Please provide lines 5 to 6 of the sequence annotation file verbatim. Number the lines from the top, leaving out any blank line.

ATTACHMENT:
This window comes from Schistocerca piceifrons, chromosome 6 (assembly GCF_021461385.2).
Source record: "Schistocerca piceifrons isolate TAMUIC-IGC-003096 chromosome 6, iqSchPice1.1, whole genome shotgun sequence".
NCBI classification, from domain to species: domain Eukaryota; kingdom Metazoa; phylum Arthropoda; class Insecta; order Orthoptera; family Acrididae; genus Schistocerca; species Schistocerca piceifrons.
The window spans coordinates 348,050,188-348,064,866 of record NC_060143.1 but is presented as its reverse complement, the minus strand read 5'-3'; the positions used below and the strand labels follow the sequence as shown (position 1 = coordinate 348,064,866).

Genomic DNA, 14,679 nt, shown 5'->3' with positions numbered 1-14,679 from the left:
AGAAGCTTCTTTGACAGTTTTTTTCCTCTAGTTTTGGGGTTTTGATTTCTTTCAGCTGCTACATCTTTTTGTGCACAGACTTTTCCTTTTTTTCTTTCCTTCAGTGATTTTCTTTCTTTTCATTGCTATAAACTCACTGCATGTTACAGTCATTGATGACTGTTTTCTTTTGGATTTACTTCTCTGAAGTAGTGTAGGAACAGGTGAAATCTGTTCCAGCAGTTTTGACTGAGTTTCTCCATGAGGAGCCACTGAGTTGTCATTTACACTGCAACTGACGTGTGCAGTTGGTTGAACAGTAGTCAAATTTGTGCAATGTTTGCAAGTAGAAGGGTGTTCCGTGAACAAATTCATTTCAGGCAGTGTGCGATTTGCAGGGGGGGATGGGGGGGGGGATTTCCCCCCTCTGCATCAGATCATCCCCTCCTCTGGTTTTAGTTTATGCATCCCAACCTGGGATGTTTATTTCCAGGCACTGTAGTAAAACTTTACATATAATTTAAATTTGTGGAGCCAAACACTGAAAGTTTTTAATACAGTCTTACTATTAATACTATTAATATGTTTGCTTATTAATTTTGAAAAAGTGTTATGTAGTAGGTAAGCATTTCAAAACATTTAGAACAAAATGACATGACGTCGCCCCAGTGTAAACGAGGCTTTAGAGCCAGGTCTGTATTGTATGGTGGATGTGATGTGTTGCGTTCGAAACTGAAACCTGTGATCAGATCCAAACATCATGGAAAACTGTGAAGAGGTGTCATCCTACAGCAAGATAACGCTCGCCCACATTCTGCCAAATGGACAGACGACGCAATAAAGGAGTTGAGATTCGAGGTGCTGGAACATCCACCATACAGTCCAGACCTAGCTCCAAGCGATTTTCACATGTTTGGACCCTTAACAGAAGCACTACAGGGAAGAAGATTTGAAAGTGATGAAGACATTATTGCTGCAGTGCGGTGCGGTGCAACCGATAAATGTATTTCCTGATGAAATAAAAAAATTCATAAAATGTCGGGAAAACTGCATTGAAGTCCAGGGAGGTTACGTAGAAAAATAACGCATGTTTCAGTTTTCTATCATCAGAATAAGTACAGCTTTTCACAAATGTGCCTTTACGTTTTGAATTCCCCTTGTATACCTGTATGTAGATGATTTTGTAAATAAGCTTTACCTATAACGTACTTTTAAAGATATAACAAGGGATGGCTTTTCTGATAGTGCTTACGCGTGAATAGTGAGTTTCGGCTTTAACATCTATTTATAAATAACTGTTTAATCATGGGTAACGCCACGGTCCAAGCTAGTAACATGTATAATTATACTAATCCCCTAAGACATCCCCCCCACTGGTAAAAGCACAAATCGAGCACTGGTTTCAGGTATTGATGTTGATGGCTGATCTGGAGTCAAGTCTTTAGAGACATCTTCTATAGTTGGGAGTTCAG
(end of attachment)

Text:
Genomic DNA, 14,679 nt, shown 5'->3' with positions numbered 1-14,679 from the left:
AGAAGCTTCTTTGACAGTTTTTTTCCTCTAGTTTTGGGGTTTTGATTTCTTTCAGCTGCTACATCTTTTTGTGCACAGACTTTTCCTTTTTTTCTTTCCTTCAGTGATTTTCTTTCTTTTCATTGCTATAAACTCACTGCATGTTACAGTCATTGATGACTGTTTTCTTTTGGATTTACTTCTCTGAAGTAGTGTAGGAACAGGTGAAATCTGTTCCAGCAGTTTTGACTGAGTTTCTCCATGAGGAGCCACTGAGTTGTCATTTACACTGCAACTGACGTGTGCAGTTGGTTGAACAGTAGTCAAATTTGTGCAATGTTTGCAAGTAGAAGGGTGTTCCGTGAACAAATTCATTTCAGGCAGTGTGCGATTTGCAGGGGGGGATGGGGGGGGGGATTTCCCCCCTCTGCATCAGATCATCCCCTCCTCTGGTTTTAGTTTATGCATCCCAACCTGGGATGTTTATTTCCAGGCACTGTAGTAAAACTTTACATATAATTTAAATTTGTGGAGCCAAACACTGAAAGTTTTTAATACAGTCTTACTATTAATACTATTAATATGTTTGCTTATTAATTTTGAAAAAGTGTTATGTAGTAGGTAAGCATTTCAAAACATTTAGAACAAAATGACATGACGTCGCCCCAGTGTAAACGAGGCTTTAGAGCCAGGTCTGTATTGTATGGTGGATGTGATGTGTTGCGTTCGAAACTGAAACCTGTGATCAGATCCAAACATCATGGAAAACTGTGAAGAGGTGTCATCCTACAGCAAGATAACGCTCGCCCACATTCTGCCAAATGGACAGACGACGCAATAAAGGAGTTGAGATTCGAGGTGCTGGAACATCCACCATACAGTCCAGACCTAGCTCCAAGCGATTTTCACATGTTTGGACCCTTAACAGAAGCACTACAGGGAAGAAGATTTGAAAGTGATGAAGACATTATTGCTGCAGTGCGGTGCGGTGCAACCGATAAATGTATTTCCTGATGAAATAAAAAAATTCATAAAATGTCGGGAAAACTGCATTGAAGTCCAGGGAGGTTACGTAGAAAAATAACGCATGTTTCAGTTTTCTATCATCAGAATAAGTACAGCTTTTCACAAATGTGCCTTTACGTTTTGAATTCCCCTTGTATACCTGTATGTAGATGATTTTGTAAATAAGCTTTACCTATAACGTACTTTTAAAGATATAACAAGGGATGGCTTTTCTGATAGTGCTTACGCGTGAATAGTGAGTTTCGGCTTTAACATCTATTTATAAATAACTGTTTAATCATGGGTAACGCCACGGTCCAAGCTAGTAACATGTATAATTATACTAATCCCCTAAGACATCCCCCCCACTGGTAAAAGCACAAATCGAGCACTGGTTTCAGGTATTGATGTTGATGGCTGATCTGGAGTCAAGTCTTTAGAGACATCTTCTATAGTTGGGAGTTCAG